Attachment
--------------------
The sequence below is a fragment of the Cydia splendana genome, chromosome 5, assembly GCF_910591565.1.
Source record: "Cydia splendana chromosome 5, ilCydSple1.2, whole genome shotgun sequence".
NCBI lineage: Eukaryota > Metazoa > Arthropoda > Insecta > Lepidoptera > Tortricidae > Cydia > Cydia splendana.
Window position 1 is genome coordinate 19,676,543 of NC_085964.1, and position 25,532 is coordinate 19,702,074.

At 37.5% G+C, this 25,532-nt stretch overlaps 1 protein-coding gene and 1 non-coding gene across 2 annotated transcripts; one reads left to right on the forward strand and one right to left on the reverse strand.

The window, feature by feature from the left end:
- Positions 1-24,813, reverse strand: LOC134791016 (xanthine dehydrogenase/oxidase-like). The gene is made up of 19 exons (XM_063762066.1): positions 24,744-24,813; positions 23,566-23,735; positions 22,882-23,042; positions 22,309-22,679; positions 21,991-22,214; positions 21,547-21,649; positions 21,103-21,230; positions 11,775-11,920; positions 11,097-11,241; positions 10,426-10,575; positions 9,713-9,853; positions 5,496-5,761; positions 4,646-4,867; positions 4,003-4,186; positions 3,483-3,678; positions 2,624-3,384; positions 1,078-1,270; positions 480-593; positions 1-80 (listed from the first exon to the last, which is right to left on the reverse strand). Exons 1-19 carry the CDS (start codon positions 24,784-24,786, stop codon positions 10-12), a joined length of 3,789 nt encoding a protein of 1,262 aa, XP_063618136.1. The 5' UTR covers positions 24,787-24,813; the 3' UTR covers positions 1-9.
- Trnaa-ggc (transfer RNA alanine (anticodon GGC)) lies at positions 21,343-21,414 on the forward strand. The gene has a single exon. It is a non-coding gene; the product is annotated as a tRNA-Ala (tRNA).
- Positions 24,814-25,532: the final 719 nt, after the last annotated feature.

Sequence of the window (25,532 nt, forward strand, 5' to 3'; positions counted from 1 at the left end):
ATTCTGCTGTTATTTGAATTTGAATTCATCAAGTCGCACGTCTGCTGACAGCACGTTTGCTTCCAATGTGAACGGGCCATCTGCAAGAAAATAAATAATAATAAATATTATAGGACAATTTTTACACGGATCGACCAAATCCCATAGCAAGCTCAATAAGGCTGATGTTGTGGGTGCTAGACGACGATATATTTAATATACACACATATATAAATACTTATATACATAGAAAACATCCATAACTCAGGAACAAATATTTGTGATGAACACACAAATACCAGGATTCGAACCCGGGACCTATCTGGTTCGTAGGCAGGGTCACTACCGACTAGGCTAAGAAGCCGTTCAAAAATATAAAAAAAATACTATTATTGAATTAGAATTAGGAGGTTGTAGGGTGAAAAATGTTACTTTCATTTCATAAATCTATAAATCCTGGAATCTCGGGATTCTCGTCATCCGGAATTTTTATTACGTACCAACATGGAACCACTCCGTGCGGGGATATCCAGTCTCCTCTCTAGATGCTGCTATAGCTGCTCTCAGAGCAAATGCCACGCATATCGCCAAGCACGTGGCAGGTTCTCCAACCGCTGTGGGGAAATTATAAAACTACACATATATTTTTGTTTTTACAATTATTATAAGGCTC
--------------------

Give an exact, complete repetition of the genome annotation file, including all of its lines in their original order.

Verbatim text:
The sequence below is a fragment of the Cydia splendana genome, chromosome 5, assembly GCF_910591565.1.
Source record: "Cydia splendana chromosome 5, ilCydSple1.2, whole genome shotgun sequence".
NCBI lineage: Eukaryota > Metazoa > Arthropoda > Insecta > Lepidoptera > Tortricidae > Cydia > Cydia splendana.
Window position 1 is genome coordinate 19,676,543 of NC_085964.1, and position 25,532 is coordinate 19,702,074.

At 37.5% G+C, this 25,532-nt stretch overlaps 1 protein-coding gene and 1 non-coding gene across 2 annotated transcripts; one reads left to right on the forward strand and one right to left on the reverse strand.

The window, feature by feature from the left end:
- Positions 1-24,813, reverse strand: LOC134791016 (xanthine dehydrogenase/oxidase-like). The gene is made up of 19 exons (XM_063762066.1): positions 24,744-24,813; positions 23,566-23,735; positions 22,882-23,042; positions 22,309-22,679; positions 21,991-22,214; positions 21,547-21,649; positions 21,103-21,230; positions 11,775-11,920; positions 11,097-11,241; positions 10,426-10,575; positions 9,713-9,853; positions 5,496-5,761; positions 4,646-4,867; positions 4,003-4,186; positions 3,483-3,678; positions 2,624-3,384; positions 1,078-1,270; positions 480-593; positions 1-80 (listed from the first exon to the last, which is right to left on the reverse strand). Exons 1-19 carry the CDS (start codon positions 24,784-24,786, stop codon positions 10-12), a joined length of 3,789 nt encoding a protein of 1,262 aa, XP_063618136.1. The 5' UTR covers positions 24,787-24,813; the 3' UTR covers positions 1-9.
- Trnaa-ggc (transfer RNA alanine (anticodon GGC)) lies at positions 21,343-21,414 on the forward strand. The gene has a single exon. It is a non-coding gene; the product is annotated as a tRNA-Ala (tRNA).
- Positions 24,814-25,532: the final 719 nt, after the last annotated feature.

Sequence of the window (25,532 nt, forward strand, 5' to 3'; positions counted from 1 at the left end):
ATTCTGCTGTTATTTGAATTTGAATTCATCAAGTCGCACGTCTGCTGACAGCACGTTTGCTTCCAATGTGAACGGGCCATCTGCAAGAAAATAAATAATAATAAATATTATAGGACAATTTTTACACGGATCGACCAAATCCCATAGCAAGCTCAATAAGGCTGATGTTGTGGGTGCTAGACGACGATATATTTAATATACACACATATATAAATACTTATATACATAGAAAACATCCATAACTCAGGAACAAATATTTGTGATGAACACACAAATACCAGGATTCGAACCCGGGACCTATCTGGTTCGTAGGCAGGGTCACTACCGACTAGGCTAAGAAGCCGTTCAAAAATATAAAAAAAATACTATTATTGAATTAGAATTAGGAGGTTGTAGGGTGAAAAATGTTACTTTCATTTCATAAATCTATAAATCCTGGAATCTCGGGATTCTCGTCATCCGGAATTTTTATTACGTACCAACATGGAACCACTCCGTGCGGGGATATCCAGTCTCCTCTCTAGATGCTGCTATAGCTGCTCTCAGAGCAAATGCCACGCATATCGCCAAGCACGTGGCAGGTTCTCCAACCGCTGTGGGGAAATTATAAAACTACACATATATTTTTGTTTTTACAATTATTATAAGGCTC